The Pulse | Security | South Asia

The Ominous Costs of the US Strike on Qassem Solemani for Pakistan

Pakistan, too, will face consequences as a result of the U.S. decision to strike Gen. Soleimani.

Umair Jamal
The Ominous Costs of the US Strike on Qassem Solemani for Pakistan
Credit: Fars News Agency via Wikimedia Commons

The consequences of the U.S. killing of Iran’s top general, Qassem Soleimani, have begun.

Insecurity looms in the entire Middle Eastern region as fears of a widespread conflict grow. The Iraqi government is taking measures to remove U.S. troops from the country while the anti-ISIS international coalition has halted its operations in the region. Last night, Iran. in a counter-strike, targeted U.S. military bases in Iraq, which according to Iranian state television, killed at least 80 Americans. If Iranian claims are even moderately true, the conflict is set to intensify in the coming days and weeks.

In any case, the prevailing tensions between Iran and the United States are set to affect Pakistan’s interests and, for Islamabad, the conflict couldn’t have surfaced at a worse time.

The situation poses a blow to Pakistan’s economic, diplomatic, and security interests in the region. Pakistan’s fears can be gauged from the statements that the country’s military and political leadership have given. Islamabad “will not be a party to this regional conflict” and “Pakistan’s soil will not be used against any other state,” said the country’s Foreign Minister. In a separate statement, the spokesperson of Pakistan’s military reiterated that “Pakistan will not be a party to anyone or anything but will be a partner of peace and peace alone.”

In both statements, the focus on staying “neutral” in the conflict is where Pakistan aims to keep its role in the ensuing conflict. Pakistan’s fears are understandable: in the past, Washington has coerced Pakistan to serve its interests aimed at isolating Iran in the region. While Pakistan has conformed due to fears of becoming a target of U.S. hostility, the relentless condition of hostility between Tehran and Washington has undermined Pakistan’s economic interests to a great extent. Irrespective of Pakistan’s constraints, the former considers Iran a potential partner in the field of energy, transport, and trade. Iran has 17 percent of the proven gas reserves in the world and for Pakistan to find a sustainable solution to its growing energy needs, open trade links with Iran are essential.

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Moreover, the states in the Gulf region, particularly Saudi Arabia, have pressed Pakistan to isolate the latter’s vision of opening energy corridors and regional trade routes with Iran. For the past three decades, sectarian tensions in Pakistan due to the Saudi-Iran rivalry remained a highlight of Pakistan’s domestic security challenge. Economically, Pakistan’s dependence has grown on the Gulf states – a bitter reality that Islamabad has to live with as the cooperation is hardly mutually beneficial. For decades, to sort out recurring fiscal deficits, Pakistan has looked to the Gulf states for help. However, the help has always come with strings attached and, most of the time, these strings are focused on isolating Iran’s footprint in the region and constraining Pakistan’s ability to run an independent foreign policy.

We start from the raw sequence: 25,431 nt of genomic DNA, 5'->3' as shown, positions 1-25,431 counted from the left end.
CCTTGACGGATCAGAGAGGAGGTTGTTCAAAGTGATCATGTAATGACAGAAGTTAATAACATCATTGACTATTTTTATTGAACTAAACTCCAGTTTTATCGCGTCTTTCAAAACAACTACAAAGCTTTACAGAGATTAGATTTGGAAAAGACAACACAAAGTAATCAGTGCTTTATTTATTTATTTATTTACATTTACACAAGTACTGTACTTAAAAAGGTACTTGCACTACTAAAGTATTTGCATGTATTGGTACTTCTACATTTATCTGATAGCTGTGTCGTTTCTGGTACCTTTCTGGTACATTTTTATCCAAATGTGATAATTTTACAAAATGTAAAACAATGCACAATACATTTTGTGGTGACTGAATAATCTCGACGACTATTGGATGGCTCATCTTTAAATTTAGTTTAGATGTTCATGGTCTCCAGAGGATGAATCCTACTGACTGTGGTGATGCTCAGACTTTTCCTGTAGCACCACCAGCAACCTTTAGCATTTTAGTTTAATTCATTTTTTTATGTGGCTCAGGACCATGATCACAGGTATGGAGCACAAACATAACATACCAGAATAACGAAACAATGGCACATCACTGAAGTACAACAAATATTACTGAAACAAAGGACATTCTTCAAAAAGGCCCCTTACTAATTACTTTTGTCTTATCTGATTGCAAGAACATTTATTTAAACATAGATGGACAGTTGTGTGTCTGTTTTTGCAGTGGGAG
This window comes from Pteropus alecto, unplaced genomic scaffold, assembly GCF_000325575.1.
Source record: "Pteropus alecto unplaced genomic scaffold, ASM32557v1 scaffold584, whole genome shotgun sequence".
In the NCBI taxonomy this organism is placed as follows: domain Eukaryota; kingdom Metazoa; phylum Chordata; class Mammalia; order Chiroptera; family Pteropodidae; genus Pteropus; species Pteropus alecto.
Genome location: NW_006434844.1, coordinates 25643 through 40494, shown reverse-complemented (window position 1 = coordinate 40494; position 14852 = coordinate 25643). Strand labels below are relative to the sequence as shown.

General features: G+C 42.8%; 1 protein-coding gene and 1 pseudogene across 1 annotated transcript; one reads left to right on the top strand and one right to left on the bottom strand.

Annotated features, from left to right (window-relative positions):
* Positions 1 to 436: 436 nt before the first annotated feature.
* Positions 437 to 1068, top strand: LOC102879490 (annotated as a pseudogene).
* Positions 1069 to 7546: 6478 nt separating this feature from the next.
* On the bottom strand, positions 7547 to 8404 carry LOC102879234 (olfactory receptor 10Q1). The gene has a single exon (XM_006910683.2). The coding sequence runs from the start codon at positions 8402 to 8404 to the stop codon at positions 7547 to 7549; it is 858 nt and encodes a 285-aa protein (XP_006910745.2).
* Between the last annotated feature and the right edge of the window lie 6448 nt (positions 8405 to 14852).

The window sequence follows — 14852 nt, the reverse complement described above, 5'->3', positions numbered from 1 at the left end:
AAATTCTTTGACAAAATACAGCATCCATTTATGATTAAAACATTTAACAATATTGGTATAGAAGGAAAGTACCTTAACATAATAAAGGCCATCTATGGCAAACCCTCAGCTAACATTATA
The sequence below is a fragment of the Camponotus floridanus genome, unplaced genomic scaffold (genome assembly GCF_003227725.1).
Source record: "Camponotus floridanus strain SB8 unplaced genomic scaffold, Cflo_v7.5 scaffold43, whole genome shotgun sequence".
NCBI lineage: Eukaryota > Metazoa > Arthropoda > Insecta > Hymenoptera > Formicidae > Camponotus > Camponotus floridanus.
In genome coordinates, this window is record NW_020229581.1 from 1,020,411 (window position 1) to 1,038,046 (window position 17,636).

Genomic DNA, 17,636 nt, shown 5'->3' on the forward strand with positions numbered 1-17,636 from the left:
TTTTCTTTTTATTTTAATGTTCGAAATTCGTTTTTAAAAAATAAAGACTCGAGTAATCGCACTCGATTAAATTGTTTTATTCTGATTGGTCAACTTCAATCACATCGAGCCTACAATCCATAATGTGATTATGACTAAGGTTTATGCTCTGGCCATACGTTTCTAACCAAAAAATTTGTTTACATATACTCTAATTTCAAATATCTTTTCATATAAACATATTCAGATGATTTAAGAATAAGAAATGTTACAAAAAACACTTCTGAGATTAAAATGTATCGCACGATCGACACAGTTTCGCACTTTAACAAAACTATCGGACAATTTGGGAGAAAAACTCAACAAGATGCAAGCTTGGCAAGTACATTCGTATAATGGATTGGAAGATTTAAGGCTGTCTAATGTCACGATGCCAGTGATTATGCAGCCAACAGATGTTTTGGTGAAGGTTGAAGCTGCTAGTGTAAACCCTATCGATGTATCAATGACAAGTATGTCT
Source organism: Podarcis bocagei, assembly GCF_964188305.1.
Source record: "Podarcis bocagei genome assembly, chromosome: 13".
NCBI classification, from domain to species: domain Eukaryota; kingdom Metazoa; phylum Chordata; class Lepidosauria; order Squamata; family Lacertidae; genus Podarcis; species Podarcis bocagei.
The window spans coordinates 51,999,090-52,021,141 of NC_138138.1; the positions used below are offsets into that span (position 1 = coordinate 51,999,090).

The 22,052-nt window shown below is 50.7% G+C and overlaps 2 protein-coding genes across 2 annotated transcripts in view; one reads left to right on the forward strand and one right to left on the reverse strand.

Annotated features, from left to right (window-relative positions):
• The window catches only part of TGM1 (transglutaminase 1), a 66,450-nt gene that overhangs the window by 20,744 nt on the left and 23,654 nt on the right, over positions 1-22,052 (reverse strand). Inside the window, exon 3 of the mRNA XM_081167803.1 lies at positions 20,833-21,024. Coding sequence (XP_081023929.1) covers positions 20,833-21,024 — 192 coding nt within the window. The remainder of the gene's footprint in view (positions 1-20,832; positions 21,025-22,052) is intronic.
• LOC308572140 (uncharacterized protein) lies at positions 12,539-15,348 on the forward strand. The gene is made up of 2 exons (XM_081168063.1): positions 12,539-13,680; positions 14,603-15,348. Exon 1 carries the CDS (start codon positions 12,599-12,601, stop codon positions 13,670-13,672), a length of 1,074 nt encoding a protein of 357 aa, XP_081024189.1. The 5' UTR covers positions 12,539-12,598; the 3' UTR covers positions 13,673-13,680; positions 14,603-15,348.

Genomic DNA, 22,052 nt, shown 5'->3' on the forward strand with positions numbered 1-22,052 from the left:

In 2015, after the Pakistani Parliament’s decision to stay neutral in the Yemen conflict, the UAE warned Islamabad of that it would pay a “heavy price” for taking an “ambiguous stand” on the conflict and termed it as “siding with Iran.” Most recently, Saudi Arabia pressured Pakistan into withdrawing from the Kuala Lumpur Summit, an initiative that Riyadh considers a threat to its dominance in the Islamic World. If this is any indication of Pakistan’s constraints, the unfolding crisis in the Middle East has the potential to shake Pakistan’s foreign policy priorities, which will leave an impact on the country’s economy and domestic security.

For some years, Pakistan has pushed to balance its relationship between Riyadh and Tehran. The current prime minister of Pakistan, Imran Khan, talked about mediating between Iran and Saudi Arabia before even winning the polls. The strategic push in this regard doesn’t overtly focus on pushing Pakistan out of the Saudi block, but to showcase that the former’s relationship with Tehran doesn’t stand to undermine the Riyadh’s interests. I have argued previously for The Diplomat that such an effort is unlikely to be taken seriously unless there exists a domestic intent on the part of Tehran and Riyadh. However, the policy does offer Pakistan some space not only in terms of balancing its relationship between the two countries, but also in terms of gaining support on subjects that are strategic for Islamabad, particularly the issue of Kashmir.